The Australian National Botanic Gardens (ANBG) is established for the increase
of knowledge, appreciation and enjoyment of Australias plant heritage
by establishing, as an integrated resource, a collection of living and herbarium
specimens of Australian and related plants for study, interpretation, conservation
The mission of the Gardens is to grow, study and promote Australian
This Management Plan for the ANBG sets out the future management of the Gardens
for the next seven years.
Part One (Chapters 1 and 2) describes the Gardens itself, as well as the legislative
context and other relevant background information. Part Two (Chapters 3 to 10)
details the management actions that will be taken during the term of this Management
Plan to support the Gardens purpose and mission.
In addition to continuing ongoing and routine activities, the key outcomes
the Gardens aims to achieve during the term of this Plan are described below.
Growing Australian plants (Chapters 3, 7 and 8)
To improve the living collection by:
- relocating the nursery and redevelopment of the existing nursery site for
new horticultural attractions such as displays of wetland plants;
- rationalising existing separate depot facilities and equipment;
- extending the rock garden and displays of Australian annual flowering plants;
- developing thematic displays and/or interpretation on the origins of Australias
flora, including Gondwana;
Studying Australian plants (Chapters 4 and 6)
Continue to participate in the Centre for Plant Biodiversity Research, with
particular emphasis on:
- completing the co-location of the Australian National Herbarium collection,
staff and laboratories;
- completing the database which captures the herbarium collection and integrates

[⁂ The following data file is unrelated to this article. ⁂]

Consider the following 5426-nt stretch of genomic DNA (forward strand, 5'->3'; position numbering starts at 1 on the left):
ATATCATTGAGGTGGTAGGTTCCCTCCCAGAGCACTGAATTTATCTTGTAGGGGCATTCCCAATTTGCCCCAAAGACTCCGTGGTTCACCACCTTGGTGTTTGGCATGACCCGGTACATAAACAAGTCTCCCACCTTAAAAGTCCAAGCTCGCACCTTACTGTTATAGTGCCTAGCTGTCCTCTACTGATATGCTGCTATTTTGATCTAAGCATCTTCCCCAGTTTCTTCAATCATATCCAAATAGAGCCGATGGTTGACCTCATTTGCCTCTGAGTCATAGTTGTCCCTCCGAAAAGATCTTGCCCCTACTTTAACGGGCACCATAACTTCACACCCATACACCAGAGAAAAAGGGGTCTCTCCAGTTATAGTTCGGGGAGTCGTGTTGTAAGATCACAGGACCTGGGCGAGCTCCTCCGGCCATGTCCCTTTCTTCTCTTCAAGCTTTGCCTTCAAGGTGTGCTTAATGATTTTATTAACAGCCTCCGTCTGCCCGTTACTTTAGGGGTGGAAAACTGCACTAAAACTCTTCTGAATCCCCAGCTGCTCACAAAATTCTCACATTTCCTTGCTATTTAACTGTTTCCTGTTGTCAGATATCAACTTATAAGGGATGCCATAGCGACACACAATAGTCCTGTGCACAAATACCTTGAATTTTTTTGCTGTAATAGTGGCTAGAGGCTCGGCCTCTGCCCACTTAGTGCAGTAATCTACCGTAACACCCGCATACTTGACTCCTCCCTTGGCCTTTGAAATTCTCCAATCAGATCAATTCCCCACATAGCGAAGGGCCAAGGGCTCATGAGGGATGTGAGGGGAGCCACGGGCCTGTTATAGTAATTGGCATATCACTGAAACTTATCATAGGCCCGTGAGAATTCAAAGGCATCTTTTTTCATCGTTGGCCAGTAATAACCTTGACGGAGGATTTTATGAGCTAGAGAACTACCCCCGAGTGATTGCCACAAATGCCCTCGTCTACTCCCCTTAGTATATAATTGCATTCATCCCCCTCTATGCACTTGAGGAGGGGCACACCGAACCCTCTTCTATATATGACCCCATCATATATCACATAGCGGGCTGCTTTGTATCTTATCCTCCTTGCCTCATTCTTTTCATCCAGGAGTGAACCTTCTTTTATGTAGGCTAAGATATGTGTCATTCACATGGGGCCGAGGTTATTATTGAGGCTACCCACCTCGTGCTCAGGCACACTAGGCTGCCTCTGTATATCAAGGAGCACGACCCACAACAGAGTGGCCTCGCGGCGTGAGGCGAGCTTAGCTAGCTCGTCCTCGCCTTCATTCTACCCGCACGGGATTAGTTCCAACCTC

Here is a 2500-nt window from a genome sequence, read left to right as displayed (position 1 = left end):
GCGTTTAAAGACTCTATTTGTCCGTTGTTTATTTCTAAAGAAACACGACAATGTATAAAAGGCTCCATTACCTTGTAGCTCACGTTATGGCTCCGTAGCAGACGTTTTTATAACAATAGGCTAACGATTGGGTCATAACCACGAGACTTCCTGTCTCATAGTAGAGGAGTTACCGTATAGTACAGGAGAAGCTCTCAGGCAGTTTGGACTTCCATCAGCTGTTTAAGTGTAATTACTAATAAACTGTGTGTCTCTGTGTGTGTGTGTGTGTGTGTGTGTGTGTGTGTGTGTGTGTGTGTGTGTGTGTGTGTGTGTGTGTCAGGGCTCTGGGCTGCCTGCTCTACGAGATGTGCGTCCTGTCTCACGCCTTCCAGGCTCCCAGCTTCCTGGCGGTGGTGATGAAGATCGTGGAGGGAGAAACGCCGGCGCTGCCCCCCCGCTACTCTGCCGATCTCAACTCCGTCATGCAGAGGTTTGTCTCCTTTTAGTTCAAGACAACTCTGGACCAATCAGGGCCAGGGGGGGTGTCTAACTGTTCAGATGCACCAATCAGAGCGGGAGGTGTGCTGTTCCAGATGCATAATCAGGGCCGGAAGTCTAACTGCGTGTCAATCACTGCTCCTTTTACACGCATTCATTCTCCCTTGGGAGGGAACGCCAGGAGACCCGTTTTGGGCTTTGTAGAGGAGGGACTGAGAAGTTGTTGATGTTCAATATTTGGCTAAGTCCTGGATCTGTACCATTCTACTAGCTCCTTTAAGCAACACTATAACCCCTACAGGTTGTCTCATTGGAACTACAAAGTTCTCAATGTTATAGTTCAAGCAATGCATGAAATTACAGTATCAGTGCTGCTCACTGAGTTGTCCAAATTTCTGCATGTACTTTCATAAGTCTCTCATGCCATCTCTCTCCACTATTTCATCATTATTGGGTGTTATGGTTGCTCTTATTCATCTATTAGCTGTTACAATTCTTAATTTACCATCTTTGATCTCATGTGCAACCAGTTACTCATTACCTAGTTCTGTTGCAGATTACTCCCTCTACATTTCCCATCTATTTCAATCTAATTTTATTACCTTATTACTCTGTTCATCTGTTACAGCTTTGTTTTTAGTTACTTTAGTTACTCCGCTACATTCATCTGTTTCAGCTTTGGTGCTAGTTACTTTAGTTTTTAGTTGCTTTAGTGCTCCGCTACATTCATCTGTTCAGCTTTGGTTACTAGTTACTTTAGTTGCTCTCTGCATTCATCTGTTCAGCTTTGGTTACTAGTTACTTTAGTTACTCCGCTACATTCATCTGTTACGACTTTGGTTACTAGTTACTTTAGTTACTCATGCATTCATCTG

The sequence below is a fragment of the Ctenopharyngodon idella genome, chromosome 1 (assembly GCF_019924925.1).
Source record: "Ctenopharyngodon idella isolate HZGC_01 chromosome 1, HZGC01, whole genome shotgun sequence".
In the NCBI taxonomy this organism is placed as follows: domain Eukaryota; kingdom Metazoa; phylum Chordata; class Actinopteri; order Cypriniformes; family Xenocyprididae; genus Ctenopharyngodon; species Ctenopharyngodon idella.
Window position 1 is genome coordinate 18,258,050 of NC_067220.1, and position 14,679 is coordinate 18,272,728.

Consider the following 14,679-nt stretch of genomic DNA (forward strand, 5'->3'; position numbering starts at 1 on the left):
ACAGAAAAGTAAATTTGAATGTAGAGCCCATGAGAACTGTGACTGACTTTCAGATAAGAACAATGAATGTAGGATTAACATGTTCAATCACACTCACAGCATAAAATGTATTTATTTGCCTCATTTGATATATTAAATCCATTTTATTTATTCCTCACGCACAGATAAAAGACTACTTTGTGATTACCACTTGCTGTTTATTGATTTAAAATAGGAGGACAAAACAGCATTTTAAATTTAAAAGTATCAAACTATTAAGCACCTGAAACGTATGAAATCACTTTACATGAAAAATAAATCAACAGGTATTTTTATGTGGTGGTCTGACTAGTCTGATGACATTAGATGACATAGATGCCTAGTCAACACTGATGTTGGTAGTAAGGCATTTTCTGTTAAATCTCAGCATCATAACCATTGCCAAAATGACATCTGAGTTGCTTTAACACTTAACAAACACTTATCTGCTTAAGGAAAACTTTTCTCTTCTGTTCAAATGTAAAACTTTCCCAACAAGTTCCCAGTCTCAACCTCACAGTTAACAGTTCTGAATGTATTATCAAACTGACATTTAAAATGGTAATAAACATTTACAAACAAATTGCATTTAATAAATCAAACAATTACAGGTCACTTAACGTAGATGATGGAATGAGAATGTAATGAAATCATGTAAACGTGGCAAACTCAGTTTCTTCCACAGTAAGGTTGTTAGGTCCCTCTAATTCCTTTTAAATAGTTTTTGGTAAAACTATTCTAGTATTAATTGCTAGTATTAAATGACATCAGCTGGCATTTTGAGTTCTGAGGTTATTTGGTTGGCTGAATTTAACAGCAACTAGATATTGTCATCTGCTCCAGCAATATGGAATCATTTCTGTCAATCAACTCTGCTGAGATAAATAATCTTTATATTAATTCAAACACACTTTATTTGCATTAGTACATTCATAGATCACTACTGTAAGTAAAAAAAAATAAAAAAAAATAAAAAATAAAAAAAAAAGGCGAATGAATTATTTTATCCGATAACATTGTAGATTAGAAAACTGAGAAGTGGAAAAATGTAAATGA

plant name and specimen data from the Australian National Herbarium with records
for the living and photograph collections;
- facilitating and contributing to the development of the Australian Virtual
Herbarium to electronically link herbarium data sets across Australia and
make this data available to the community;
- developing additional interactive identification tools focusing on pea flowers,
eucalypts, grevilleas and orchids;
- establishing a research program examining the origins of the Australian
angiosperm flora using molecular, morphological and biological techniques;
- developing effective spatial modelling tools to assist management of small
or restricted populations, such as rare and threatened plants.
Promoting Australian plants (Chapters 5 and 6)
Host major exhibits and educational activities and implement interpretive strategies
to meet the identified needs of visitors to the Gardens. Major targets will
- redeveloping the core area visitor facilities including a new Visitor Centre
(combining reception, display, public herbarium and retail facilities) and
an associated core precinct area (plaza, cafe and environmental education
functions) and redeveloping the existing Visitor Centre as a functions facility;
- achieving excellence in the environmental education program;
- improving the directional and orientation signage in the Gardens as part
of a review of the thematic displays.
Support a series of community outreach activities, particularly to:
- increase and broaden membership of the Friends of the Gardens; and
- expand the range of programs where volunteers can assist in the Gardens.
Administration and Management (Chapters 6, 7, 8 and 9)
- Establish a best-practice facilities management system for the infrastructure
and collections of the Gardens, with a first priority on completing an accurate
detailed survey of the Gardens.
- Modernise infrastructure and service facilities to meet efficiency, safety
and environmental standards, with particular focus on upgrading water supply
and reticulation systems.
- Undertake further visitor surveys to assist in preparation of the next Management
- Evaluate management options for the southern extension.
- Pursue appropriate commercial partnerships and revenue raising opportunities.
15 December, 2004
, webmaster, ANBG (email@example.com)